Federated Farmers’ latest six-monthly Banking Survey is open. Many thanks to the several hundred farmers who have so far responded. If you haven’t completed the survey, click here. It will take only a few minutes and as well as giving us invaluable intelligence on bank relationships you can go into a prize draw for a $500 grocery voucher.
Next week – Monetary Policy Review
The Reserve Bank reviews monetary policy settings on 24 November. It is almost certain to increase the OCR as it moves towards normalising monetary policy. The only real question is whether it increases by 25 points to 0.75% or 50 points to 1.00%. Market expectations suggest the 50 point option is on the table.
The Reserve Bank’s inflation and employment targets have both been quickly and greatly exceeded, and this would in normal times point to a robust response. However, it will be concerned about the ongoing economic impacts of the Delta outbreak and whether the recovery will be rapid or sluggish. It will also want time to assess whether inflationary pressures are transitory or more enduring.
Given its generally cautious, least regrets approach, the Reserve Bank is, I believe, more likely to take the 25 point option. However, it might also signal an interest rate track implying a higher end point of increases, say to have the OCR reach 2.00% by the end of 2022 (implying five 25 point increases next year).
The Reserve Bank may also discuss the future of the assets it purchased in 2020-21 as part of its Large Scale Asset Purchase (LSAP) programme, New Zealand’s version of quantitative easing. It stopped buying assets in July (earlier than initially planned) but the bonds purchased have maturity dates going out as far as 2041. It will be considering how to manage the portfolio as it seeks to normalise monetary policy. Will it sell down its bonds, let them mature, or partially reinvest the proceeds? Probably a mix of all three. Reducing its portfolio would be another form of monetary policy tightening and doing so might help reduce how high and how fast the OCR has to go.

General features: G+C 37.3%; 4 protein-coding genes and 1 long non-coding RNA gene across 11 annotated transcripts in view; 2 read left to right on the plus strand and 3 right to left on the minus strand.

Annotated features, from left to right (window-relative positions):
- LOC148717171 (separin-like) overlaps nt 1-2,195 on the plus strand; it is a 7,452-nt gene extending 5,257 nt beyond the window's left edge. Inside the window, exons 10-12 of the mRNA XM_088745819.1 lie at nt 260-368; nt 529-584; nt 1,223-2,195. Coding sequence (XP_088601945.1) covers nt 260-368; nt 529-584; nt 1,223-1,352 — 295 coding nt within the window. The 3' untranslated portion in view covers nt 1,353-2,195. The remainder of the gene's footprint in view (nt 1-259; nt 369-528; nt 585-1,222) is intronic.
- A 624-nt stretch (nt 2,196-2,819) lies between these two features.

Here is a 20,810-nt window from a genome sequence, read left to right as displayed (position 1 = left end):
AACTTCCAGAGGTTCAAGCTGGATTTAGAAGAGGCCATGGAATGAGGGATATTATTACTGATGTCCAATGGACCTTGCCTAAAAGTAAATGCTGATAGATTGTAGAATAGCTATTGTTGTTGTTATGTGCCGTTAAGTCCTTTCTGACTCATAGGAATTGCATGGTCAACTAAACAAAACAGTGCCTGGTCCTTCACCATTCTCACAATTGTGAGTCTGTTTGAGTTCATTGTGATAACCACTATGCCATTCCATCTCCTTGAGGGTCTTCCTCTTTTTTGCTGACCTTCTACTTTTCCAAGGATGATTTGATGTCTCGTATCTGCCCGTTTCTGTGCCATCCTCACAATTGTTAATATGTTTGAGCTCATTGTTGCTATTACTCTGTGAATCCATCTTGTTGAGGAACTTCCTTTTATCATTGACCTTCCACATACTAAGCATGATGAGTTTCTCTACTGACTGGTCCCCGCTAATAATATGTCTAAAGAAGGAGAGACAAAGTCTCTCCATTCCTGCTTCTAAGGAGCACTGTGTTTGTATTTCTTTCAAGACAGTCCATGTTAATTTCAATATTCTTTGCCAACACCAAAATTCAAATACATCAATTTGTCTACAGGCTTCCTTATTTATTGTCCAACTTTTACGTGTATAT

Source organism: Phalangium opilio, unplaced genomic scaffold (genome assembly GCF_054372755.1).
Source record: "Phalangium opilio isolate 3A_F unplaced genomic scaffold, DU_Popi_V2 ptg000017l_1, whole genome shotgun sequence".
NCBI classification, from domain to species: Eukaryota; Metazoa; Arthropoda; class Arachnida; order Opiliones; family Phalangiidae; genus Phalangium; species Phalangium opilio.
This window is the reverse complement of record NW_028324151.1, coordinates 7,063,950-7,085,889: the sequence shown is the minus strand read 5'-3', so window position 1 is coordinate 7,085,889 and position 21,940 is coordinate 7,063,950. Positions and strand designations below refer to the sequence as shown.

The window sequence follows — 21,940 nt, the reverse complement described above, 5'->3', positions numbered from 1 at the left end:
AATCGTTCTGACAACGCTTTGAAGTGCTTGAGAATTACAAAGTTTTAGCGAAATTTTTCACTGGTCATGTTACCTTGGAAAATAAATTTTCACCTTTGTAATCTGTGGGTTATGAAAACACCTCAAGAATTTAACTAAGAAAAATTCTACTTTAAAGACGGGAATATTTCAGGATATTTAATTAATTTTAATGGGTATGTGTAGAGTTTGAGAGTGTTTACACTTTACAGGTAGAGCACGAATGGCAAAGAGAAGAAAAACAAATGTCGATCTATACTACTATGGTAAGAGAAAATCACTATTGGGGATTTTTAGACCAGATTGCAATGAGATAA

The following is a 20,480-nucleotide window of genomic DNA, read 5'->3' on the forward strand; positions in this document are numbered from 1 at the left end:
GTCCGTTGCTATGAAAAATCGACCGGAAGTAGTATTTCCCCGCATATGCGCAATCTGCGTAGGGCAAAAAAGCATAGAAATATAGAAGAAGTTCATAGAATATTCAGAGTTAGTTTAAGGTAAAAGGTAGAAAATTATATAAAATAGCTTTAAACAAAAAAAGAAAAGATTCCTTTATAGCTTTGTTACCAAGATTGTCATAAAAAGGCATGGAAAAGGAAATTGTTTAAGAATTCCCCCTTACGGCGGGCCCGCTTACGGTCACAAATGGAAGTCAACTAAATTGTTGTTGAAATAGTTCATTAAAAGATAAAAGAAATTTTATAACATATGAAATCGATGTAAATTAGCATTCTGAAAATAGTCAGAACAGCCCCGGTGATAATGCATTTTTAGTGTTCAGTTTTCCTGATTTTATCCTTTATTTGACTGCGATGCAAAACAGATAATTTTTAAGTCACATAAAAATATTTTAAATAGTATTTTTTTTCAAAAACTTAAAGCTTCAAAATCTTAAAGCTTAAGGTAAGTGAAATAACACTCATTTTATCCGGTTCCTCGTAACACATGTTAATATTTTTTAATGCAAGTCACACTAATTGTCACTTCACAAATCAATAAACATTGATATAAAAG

NIWA Soil Moisture Data
NIWA’s latest soil moisture maps (as at 9am Thursday 18 November) show soils across much of the North Island significantly wetter than usual, with exception of the Wairarapa. Eastern areas of the South Island, except the area around Dunedin, are mostly drier than usual.
The NZ Dollar lost some ground this week, down 0.6% against the Trade Weighted Index. It was against all the major trading partner currencies except the Euro.
Source: Reserve Bank of NZ
Wholesale Interest Rates
Over the course of the week, the yield for the 90 Day Bank Bill was up three points to 0.87%, while the 10 year Government Bond yield was up one point to 2.65%.
The Reserve Bank will next review monetary policy settings (including the OCR) on 24 November. Another increase is likely.
|This Week (18/11/21)||Last Week (11/11/21)||Last Month (18/10/21)||Last Year (18/11/20)|
|90 Day Bank Bill||0.87%||0.84%||0.74%||0.25%|
|10 Year Government Bond||2.65%||2.64%||2.25%||0.89%|
Source: Reserve Bank of NZ